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Questions And Lies: The Fallout Of Nigeria's Baga Tragedy
When Nigeria’s Joint Security Task Force (JTF) responded to the distress call that insurgents had stationed themselves in Baga, the quiet town on the edge of Lake Chad on Friday 19th April, they didn’t bargain for the use of Rocket Propelled Grenade (RPG) launchers by the insurgents. It’s also likely that the members of the Jama’a Ah Al Sunnah Li Da’wa Wa Al-Jihad – Boko Haram – also assumed that the area around the mosque wouldn’t be attacked by the JTF. As such, when the fight escalated, the insurgents merged with the residents in order to gain a foothold against the army. The options left for the JTF were either to beat a hasty retreat and fight another day or to stay and dislodge the insurgents from Baga. They took the latter decision. It is my assumption that the insurgents, understanding the army’s rules of engagement, knew that the JTF were caught between a hard rock and a hard place.
As the embers of the fires died and the dust settled, Governor Kashim Shettima (accompanied by soldiers and journalists) was able to visit the deserted town on Sunday, by then the residents had buried 185 bodies, while the Red Cross counted 187 – both the Army authorities and Presidency have disputed these figures.
While the army insists that it was the insurgents’ RPGs that caused the fires, the residents of Baga have thrown the blame right back at the soldiers, saying that they set the houses ablaze in a bid to chase the insurgents out of the area. This is not the first time that the JTF has been accused of setting buildings on fire in the fight against insurgents. On 9th of October 2012, an IED was thrown at a patrol van killing a Lt. Col and injuring two other soldiers. Afterwards the JTF was alleged to have gone on rampage at Gwange in Maiduguri killing 30 people –some of them died in their rooms – burnt 50 houses, a shopping complex and about 50 vehicles parked on the street. Another case also listed by Amnesty International against the JTF is the alleged killing of 25 people and the raping of women in Kaleri Ngomari Custain area of Maiduguri last year.
For those wondering where the insurgents’ arms come from, particularly the newly acquired RPGs, the Chad-Darfur-Sudan corridor is an arms dealer’s haven. In Bakara market in Mogadishu for $350 you can become a proud owner of an AK47, the dealer will even let you test your purchase by spraying a couple of rounds towards the Mogadishu skyline. The more ambitious customer can check out the anti-aircraft missiles and other lethal weapons of war.
Also, when the allies of Libya’s Moumar Ghaddafi fled the country, many weapons found their way across the Sahara into the hands of insurgents traversing countries like Algeria, Mali and Niger up to the peripheries of Nigeria. This has coupled with the identification of 1,487 illegal routes in to Nigeria by the Minister Of Interior, Abba Moro, and the almost 250 footpaths alluded to by Lt. Col. Sagir Musa of the JTF which link Nigeria with Cameroon, Chad and Niger. In short, Nigeria’s borders areas fluid and in some cases largely non-existent.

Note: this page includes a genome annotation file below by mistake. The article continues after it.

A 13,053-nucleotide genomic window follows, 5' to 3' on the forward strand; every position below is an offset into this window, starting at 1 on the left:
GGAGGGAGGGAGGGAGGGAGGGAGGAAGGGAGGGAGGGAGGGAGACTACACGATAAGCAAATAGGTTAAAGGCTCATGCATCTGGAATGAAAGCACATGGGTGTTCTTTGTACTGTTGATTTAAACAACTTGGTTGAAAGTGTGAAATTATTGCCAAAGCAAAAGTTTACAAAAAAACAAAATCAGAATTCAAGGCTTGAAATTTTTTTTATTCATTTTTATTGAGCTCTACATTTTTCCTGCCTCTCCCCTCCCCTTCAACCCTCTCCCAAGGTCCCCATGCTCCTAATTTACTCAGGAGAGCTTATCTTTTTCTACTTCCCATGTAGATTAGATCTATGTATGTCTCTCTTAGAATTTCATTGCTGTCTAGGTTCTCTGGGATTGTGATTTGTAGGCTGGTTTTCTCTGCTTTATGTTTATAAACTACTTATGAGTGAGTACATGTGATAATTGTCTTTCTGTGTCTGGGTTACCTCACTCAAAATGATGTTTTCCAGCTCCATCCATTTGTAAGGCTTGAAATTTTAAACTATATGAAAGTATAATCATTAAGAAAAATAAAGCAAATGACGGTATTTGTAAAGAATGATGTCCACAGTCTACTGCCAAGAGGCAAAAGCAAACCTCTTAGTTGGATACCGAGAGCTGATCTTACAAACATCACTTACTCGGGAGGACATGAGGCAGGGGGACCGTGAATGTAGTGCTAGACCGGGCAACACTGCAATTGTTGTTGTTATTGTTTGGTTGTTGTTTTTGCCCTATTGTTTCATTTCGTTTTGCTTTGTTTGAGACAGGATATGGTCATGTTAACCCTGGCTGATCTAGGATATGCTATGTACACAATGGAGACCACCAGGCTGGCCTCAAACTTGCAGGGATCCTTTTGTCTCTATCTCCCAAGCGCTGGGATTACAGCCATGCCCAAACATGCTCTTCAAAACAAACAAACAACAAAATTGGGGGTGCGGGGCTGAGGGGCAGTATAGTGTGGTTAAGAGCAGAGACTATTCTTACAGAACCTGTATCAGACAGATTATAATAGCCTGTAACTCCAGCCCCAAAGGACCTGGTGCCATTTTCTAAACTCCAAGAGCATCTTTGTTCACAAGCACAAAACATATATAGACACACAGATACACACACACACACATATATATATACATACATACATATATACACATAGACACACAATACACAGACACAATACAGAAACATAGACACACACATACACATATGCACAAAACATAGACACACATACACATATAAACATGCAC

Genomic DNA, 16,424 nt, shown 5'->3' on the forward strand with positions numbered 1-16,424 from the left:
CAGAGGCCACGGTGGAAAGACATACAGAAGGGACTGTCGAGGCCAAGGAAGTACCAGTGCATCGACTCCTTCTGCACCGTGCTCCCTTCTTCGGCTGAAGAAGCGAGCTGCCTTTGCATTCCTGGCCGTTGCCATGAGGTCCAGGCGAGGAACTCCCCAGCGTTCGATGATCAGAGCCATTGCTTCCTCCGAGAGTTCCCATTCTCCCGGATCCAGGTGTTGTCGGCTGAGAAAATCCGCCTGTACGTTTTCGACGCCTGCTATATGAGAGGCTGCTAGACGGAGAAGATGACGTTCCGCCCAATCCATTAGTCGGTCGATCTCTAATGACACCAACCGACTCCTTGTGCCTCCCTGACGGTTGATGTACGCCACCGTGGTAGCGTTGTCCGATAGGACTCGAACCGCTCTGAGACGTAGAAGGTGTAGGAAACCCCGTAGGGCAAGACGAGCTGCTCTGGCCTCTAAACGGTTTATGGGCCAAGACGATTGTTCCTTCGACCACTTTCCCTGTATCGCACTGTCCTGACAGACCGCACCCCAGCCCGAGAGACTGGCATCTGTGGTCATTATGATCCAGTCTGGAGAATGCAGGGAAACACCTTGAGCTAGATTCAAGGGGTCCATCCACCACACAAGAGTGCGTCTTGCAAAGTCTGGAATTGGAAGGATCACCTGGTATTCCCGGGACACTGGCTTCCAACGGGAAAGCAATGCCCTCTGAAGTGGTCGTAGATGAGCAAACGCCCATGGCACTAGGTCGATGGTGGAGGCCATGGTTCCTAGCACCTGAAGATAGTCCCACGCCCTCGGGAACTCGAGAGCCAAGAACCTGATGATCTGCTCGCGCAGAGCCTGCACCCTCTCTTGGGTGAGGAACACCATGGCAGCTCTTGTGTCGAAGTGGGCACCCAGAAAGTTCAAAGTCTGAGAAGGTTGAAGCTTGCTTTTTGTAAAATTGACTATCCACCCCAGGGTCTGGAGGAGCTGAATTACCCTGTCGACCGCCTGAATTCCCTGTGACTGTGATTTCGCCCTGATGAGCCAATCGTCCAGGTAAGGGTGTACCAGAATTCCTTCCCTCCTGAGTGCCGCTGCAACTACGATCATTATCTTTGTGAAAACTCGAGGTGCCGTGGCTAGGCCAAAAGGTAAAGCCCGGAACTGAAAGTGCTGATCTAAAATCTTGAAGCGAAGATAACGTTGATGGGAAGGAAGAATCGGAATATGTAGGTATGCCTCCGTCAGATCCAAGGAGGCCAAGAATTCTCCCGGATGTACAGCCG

I find it strange that since the beginning of the insurgency in July 2009, and the subsequent war on terror in Nigeria, there has been no proactive action to increase the sharing of border intelligence between security agencies and a deployment of aerial and mobile surveillance systems of the Niger, Chad and Cameroon. Currently, these borderlands form the arterial connections in Boko Haram’s insurgency.
Like the army, Nigerian journalists have also come under stinging attack for their coverage of the Baga tragedy. For instance, NTA Network News at 9 – Nigeria’s flagship news program – tucked the report on Baga in the middle of its 45-minute bulletin, following its tradition of downplaying tragedies linked to ethno-religious conflicts. At the time of writing I am still looking for a media fixer (a journalist-guide) to escort my team from an international media organisation to Baga, our contact – an influential journalist based in Maiduguri – declined the task: “it is too risky, we only went because we had the governor’s (fortified) convoy”.
When one looks at the deficiencies of the average Nigerian journalist – operating without life or a medical insurance and a highly inadequate pay packet that oscillates between 60,000 and 80,000 naira – it is evident that journalists reporting the insurgency are also being caught between a rock and a hard place. It brings to mind the courageous Enenche Akogwu – the Channels reporter – who was felled by bullets in the line of duty. The editor and reporter of Almizan also comes to mind in the reportage of alleged JTF high handedness, when in the last week of December 2012, 84 youths were arrested in a sweeping operation to curb the activities of the insurgents, the duo of Aliyu Saleh and Musa Mohammed were held in detention for their reports on the incident. Are we protecting journalists enough from the harassments of security agents?
As Commander-In-Chief, Goodluck Jonathan must ensure Baga goes beyond just an investigation; any wrongdoing should be tried along the sterling traditions of the Nigerian army. If the fight against the insurgents is to succeed, the people must not be alienated, such tragic incidents as witnessed in Baga will only further alienate the people from the statutory body set up to liberate them from the clutches of Boko Haram.